Quinolones Ciprofloxacin Levofloxacin and Ofloxacin

Most of the fluoroquinolones antibiotics (see Chapter 44) have activity against M. tuberculosis and M. avium-intracellulare. Ciprofloxacin, ofloxacin, and levofloxacin inhibit 90% of the strains of susceptible tubercula bacilli at concentrations of less than 2 ^g/mL. Levofloxacin is preferred because it is the active l-optical isomer of ofloxacin and is approved for once-daily use. The quinolones act by inhibition of bacterial DNA gyrase. Resistance is the result of spontaneous mutations in genes that either change the DNA gyrase or decrease the ability of the drug to cross the cell membrane.

Quinolones are important recent additions to the therapeutic agents used against M. tuberculosis, especially in MDR strains. Clinical trials of ofloxacin in combination with isoniazid and rifampin have indicated activity comparable to that of ethambutol. In addition, quinolones, particularly ciprofloxacin, are used as part of a combined regimen in HIV-infected patients.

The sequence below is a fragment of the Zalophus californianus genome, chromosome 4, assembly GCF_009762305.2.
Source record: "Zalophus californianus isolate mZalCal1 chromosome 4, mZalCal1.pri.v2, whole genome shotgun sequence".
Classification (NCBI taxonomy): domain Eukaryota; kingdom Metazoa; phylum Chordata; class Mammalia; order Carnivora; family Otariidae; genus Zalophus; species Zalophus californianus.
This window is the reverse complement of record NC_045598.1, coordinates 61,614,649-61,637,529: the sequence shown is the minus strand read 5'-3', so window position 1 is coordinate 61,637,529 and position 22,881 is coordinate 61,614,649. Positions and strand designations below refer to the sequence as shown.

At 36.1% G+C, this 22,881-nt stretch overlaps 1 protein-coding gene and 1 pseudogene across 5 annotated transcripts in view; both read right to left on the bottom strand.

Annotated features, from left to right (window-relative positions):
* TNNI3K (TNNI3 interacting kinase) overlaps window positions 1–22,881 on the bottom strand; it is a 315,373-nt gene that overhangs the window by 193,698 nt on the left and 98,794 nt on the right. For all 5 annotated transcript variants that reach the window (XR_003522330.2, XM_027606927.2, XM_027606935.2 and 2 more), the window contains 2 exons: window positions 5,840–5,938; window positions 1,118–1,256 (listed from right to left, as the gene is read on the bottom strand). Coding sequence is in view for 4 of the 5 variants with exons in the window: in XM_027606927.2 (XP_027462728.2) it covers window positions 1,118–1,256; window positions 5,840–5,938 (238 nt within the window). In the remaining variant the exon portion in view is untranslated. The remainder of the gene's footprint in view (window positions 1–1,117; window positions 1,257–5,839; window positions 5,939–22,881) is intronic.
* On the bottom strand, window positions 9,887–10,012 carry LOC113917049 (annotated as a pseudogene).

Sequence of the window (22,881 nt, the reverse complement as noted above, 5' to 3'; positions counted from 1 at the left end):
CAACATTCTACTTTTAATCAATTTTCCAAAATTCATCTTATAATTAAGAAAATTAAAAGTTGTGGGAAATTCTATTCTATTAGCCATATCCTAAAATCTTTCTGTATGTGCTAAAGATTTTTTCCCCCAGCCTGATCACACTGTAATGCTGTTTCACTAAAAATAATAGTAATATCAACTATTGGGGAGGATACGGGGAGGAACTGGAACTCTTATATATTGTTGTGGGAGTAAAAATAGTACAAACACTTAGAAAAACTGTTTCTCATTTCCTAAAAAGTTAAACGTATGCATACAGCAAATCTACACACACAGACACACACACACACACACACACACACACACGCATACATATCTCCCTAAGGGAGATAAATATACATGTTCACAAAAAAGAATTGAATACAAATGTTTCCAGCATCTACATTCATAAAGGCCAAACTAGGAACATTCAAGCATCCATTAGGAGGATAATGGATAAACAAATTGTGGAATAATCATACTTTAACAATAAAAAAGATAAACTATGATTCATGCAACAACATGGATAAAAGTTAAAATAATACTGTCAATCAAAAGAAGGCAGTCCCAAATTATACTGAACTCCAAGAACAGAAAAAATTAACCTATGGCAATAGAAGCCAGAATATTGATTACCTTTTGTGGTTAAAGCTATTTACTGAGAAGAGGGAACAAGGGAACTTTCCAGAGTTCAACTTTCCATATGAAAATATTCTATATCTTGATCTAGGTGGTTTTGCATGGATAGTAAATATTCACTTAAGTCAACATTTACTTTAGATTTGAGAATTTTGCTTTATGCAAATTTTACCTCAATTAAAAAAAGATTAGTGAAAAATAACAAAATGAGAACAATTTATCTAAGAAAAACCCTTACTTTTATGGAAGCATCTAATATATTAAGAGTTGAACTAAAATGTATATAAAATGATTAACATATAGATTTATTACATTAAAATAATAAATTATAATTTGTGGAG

Coping with Asthma

Coping with Asthma

If you suffer with asthma, you will no doubt be familiar with the uncomfortable sensations as your bronchial tubes begin to narrow and your muscles around them start to tighten. A sticky mucus known as phlegm begins to produce and increase within your bronchial tubes and you begin to wheeze, cough and struggle to breathe.

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